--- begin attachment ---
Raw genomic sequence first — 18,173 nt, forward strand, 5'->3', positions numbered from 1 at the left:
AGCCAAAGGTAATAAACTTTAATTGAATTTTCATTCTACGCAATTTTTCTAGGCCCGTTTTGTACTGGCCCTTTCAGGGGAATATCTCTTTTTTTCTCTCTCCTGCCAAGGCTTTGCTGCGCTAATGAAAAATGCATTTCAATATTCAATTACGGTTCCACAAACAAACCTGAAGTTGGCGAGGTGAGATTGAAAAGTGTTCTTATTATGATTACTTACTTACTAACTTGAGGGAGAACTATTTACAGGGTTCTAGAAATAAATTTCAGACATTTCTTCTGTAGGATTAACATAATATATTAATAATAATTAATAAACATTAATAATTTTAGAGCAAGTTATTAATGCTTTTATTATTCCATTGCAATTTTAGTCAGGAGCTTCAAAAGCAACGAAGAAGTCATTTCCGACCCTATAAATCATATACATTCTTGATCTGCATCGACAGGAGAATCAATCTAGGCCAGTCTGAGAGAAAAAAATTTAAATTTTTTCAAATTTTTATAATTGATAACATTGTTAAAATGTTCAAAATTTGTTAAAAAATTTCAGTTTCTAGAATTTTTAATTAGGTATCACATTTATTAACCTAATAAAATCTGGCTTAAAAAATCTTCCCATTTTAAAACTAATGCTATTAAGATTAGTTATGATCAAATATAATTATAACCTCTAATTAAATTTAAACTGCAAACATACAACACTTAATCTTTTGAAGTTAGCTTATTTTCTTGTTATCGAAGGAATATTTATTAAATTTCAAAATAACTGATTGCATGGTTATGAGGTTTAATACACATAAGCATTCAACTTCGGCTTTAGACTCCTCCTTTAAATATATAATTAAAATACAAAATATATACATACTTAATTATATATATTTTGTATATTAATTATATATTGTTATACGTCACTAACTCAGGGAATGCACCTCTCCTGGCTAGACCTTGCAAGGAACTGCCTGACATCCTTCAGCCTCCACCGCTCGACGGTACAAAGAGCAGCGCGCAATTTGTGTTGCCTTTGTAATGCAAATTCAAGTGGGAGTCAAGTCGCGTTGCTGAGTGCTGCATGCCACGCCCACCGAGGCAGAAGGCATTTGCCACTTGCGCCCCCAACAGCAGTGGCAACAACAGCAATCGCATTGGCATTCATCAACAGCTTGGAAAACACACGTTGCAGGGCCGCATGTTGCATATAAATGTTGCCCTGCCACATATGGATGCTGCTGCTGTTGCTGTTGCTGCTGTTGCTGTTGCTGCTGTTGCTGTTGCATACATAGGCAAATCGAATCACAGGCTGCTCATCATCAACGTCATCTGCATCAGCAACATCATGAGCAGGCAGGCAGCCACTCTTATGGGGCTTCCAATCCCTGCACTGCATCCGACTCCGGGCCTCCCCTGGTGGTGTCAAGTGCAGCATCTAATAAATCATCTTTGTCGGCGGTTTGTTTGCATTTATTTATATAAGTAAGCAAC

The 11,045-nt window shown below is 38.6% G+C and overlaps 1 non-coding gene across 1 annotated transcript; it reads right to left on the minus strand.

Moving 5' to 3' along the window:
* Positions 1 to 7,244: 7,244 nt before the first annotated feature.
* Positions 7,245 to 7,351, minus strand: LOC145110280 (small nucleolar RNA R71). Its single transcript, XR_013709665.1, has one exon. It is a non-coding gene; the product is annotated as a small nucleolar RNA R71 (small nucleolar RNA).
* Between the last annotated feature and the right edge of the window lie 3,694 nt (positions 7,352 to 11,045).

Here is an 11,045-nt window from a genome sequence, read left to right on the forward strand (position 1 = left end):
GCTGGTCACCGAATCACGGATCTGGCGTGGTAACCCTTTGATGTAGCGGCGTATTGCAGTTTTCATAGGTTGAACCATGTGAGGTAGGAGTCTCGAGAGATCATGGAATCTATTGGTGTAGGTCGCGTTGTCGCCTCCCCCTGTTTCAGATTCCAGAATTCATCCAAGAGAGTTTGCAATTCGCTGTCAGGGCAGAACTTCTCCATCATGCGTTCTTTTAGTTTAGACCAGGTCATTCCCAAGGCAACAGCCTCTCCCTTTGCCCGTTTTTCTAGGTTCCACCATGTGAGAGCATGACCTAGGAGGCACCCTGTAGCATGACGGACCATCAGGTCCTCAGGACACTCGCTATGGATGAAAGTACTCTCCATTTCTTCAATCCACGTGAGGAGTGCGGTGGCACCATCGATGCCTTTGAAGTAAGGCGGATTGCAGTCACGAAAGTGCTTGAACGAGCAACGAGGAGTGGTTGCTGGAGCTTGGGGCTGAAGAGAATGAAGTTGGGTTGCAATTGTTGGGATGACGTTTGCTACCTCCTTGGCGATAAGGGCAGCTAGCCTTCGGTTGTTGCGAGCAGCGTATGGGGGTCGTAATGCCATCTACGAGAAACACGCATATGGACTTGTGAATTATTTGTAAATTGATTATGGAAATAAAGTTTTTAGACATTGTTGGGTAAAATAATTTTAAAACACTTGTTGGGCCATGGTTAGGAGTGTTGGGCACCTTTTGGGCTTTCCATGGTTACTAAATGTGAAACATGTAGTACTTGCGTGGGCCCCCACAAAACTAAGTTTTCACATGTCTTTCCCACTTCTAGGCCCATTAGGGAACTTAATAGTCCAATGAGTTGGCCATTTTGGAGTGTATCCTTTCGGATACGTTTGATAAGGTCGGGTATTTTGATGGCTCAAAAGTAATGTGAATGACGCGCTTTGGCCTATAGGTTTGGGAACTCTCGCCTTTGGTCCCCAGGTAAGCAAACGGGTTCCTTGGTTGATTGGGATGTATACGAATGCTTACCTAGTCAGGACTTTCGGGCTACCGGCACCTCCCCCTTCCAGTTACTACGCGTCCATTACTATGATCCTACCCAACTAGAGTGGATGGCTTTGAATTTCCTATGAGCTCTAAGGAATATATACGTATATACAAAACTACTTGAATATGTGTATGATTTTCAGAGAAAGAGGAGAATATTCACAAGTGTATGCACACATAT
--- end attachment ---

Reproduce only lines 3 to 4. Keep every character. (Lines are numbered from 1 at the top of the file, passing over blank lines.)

The 11,045-nt window shown below is 38.6% G+C and overlaps 1 non-coding gene across 1 annotated transcript; it reads right to left on the minus strand.

Moving 5' to 3' along the window: